Scientists have long wondered how the horse evolved from an ancestor with five toes to the animal we know today. While it is largely believed that horses simply evolved with fewer digits, researchers at New York Institute of Technology College of Osteopathic Medicine (NYITCOM) pose a new theory that suggests remnants of all five toes are still present within the hooves of the horse.
Humans and horses are descendants of a common ancestor with five digits. As horses evolved to live on open grassland their anatomy required a more compact design to enable movement across the hard plains. Until now, scientists believed horses adapted to these conditions by gradually evolving with fewer digits than its five-toed ancestor, with the first horse retaining only four digits, its later descendant reduced to three, and today's horse retaining just the central digit known as the metacarpal, the long bone above the hoof.
For the first time, as published in the January 24 issue of Royal Society Open Science, NYITCOM researcher, Nikos Solounias, Ph.D., paleontologist and anatomy professor, and a team of researchers propose that the reduction in the number of digits is not a matter of simple attrition; instead, they believe that all five digits have merged to form the compacted forelimbs with hooves that we know today.
Currently, scientists accept that splints, small bones found along the outer sides of the metacarpal in modern horses, are partially formed remnants of second and fourth digits. Tapering mid-way down the metacarpal, these fragments were inherited from an earlier ancestor, but ceased to develop into fully formed digits in modern horses. While the NYITCOM researchers note that this explanation of the second and fourth digits is viable, they argue that it is incomplete and fails to account for the animal's first and fifth digits. Arguing that the horse is not truly monodactyl, that is, one-toed, these researchers contend that fragments of the "missing" digits can be found in the form of ridges on the backside of the splints. According to the researchers, this demonstrates that the first and fifth digits were not simply lost to evolution, but attached to their neighboring second and fourth digits.
"With a distinct surface from the metacarpal, we know the splints on today's horses to be the remnants of the second and fourth digits," said Solounias. "However, these partially formed digits also appear to contain their own elevated surfaces which hold additional evolutionary clues. We find these ridges, located on the posterior of each splint, to be the partially formed remains of the first and fifth digits, which were once connected to the cartilages of the hoof."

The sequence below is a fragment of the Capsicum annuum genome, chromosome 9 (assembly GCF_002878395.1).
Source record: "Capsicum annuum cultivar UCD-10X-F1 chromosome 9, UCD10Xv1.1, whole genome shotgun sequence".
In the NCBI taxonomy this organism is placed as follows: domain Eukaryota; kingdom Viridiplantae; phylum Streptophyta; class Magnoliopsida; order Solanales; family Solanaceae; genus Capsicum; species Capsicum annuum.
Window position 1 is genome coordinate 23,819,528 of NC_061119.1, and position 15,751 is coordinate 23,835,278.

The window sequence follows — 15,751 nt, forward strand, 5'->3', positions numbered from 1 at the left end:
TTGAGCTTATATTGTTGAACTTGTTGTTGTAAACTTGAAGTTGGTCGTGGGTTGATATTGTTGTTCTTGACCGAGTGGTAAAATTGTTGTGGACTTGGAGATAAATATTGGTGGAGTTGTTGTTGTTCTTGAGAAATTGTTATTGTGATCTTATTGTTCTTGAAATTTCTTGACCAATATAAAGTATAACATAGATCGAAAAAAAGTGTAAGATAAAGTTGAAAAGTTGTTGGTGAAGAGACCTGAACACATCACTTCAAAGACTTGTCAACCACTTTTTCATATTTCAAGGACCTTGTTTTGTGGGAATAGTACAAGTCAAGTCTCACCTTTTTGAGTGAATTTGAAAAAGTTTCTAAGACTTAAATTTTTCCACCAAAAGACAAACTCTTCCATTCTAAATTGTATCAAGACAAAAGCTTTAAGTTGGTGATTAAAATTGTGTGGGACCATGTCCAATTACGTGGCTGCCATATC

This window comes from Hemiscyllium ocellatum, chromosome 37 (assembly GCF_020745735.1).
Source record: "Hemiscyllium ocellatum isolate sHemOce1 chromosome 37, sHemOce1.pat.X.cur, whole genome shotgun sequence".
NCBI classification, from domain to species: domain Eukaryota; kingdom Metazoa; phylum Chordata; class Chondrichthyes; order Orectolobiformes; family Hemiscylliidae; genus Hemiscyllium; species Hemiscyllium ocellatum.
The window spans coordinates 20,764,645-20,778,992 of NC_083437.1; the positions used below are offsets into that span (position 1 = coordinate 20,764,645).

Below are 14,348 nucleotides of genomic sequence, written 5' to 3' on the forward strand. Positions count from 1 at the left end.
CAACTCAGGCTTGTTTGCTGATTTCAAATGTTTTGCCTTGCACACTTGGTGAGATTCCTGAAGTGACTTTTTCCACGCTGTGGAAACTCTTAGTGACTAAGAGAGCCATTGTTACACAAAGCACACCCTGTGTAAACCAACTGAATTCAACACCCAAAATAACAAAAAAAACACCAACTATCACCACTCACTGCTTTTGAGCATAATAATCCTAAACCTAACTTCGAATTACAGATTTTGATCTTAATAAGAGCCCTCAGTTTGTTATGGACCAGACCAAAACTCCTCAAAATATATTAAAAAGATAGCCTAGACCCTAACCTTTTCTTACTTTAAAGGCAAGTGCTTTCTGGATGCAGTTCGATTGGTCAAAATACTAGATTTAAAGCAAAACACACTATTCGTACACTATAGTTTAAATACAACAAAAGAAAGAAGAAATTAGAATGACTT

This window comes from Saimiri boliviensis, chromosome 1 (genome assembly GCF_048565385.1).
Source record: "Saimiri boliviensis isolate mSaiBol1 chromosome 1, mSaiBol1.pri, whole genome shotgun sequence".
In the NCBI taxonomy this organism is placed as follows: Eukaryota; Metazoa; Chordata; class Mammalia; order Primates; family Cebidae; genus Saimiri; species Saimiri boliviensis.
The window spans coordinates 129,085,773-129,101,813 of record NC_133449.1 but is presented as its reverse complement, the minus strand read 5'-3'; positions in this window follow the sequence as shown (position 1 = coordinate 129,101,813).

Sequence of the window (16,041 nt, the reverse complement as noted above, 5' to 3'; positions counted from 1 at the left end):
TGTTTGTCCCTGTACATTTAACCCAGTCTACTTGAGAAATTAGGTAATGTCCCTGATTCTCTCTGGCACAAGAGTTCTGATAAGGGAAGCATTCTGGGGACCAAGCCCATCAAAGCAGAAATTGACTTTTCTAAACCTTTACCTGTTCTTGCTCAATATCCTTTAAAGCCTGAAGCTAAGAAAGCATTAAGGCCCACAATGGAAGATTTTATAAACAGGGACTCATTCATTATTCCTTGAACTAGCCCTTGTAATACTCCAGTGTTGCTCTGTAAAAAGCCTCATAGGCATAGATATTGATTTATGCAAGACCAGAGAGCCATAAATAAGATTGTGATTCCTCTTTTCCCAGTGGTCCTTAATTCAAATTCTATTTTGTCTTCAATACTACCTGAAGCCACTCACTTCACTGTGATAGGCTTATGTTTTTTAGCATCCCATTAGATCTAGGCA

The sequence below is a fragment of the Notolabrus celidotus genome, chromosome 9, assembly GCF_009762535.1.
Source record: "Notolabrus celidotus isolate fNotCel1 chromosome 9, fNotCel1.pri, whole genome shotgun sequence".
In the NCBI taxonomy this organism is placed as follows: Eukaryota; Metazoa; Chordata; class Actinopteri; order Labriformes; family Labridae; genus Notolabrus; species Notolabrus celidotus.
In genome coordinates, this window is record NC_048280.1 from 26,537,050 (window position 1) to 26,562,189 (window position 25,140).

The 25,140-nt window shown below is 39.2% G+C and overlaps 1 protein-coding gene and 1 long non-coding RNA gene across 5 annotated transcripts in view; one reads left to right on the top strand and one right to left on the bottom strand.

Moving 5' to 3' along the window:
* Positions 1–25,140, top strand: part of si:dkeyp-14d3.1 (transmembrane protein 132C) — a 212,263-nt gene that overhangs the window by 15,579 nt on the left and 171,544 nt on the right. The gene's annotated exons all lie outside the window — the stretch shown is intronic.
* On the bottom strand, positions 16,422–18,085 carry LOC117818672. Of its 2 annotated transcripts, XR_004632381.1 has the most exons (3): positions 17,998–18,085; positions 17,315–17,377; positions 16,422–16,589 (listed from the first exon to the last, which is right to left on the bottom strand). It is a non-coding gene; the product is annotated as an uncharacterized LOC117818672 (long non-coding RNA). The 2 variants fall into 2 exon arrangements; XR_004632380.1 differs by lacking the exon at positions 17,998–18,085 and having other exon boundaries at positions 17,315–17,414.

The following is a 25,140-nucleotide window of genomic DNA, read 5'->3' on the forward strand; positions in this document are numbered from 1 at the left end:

Solounias first considered this theory in 1999 while studying fossil evidence from an eight-million-year-old horse known as Hipparion primigenium. The famous Laetoli footprints in Tanzania demonstrate Hipparion walked alongside early humans, and was believed to have had three digits. However, Solounias noticed that the bottom surface of Hipparion's fossilized forelimb appeared to be divided in five sections, as though small toes had bonded together. After further studying images of the Laetoli footprints, he confirmed his finding in several of the impressions, and considered that Hipparion not only had five compacted toes, but likely passed this trait on to its descendants.
"Interestingly, we not only find hints of the missing digits on the modern horse, but also its ancestors, such as Hipparion and Mesohippus, two species believed to have three toes," said Solounias.
Melinda Danowitz, D.O., a recent NYITCOM graduate and Solounias' co-investigator in the study added, "While the horse's lineage is classically described as having evolved from four to three toes, and eventually one single toe, we show that its extinct ancestors exhibit the reduced toes both at the wrist and at the hoof. These findings show that today's horse is not truly monodactyl, and earlier ancestors were not in fact tridactyl or tetradactyl, that is, three-toed or four-toed."
The researchers have also discovered neurovascular evidence in support of the five-digit theory, with dissections of modern equine fetus forelimbs revealing a greater number of arteries and nerves than would be expected in a single digit.
"If today's horse does indeed have one digit per forelimb, we would expect each forelimb to have a total of two veins, two arteries, and two nerve bundles," said Danowitz. "However, our dissections found between five and seven neurovascular bundles per forelimb, suggesting that additional toes begin to develop, but do not become fully differentiated."
Following the study, the researchers anticipate that geneticists will use cellular DNA samples to test the theory. For more information about NYITCOM, visit nyit.edu/medicine.
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